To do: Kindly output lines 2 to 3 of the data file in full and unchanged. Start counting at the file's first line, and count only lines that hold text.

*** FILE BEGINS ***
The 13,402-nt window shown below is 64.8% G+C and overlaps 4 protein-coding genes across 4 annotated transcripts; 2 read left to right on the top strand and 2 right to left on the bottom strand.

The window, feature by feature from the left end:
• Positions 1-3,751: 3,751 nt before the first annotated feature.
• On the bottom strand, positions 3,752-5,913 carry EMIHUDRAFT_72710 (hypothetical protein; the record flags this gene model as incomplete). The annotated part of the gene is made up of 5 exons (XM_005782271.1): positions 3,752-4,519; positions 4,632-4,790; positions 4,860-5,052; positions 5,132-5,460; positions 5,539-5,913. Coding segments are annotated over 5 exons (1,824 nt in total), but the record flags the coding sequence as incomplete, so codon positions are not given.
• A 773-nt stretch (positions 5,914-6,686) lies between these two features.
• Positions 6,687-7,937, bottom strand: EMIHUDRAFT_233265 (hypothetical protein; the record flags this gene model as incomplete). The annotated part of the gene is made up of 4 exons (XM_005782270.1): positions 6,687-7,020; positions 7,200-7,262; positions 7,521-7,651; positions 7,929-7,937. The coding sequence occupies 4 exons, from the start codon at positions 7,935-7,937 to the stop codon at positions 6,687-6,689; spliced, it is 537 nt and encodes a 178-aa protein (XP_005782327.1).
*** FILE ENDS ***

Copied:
The window, feature by feature from the left end:
• Positions 1-3,751: 3,751 nt before the first annotated feature.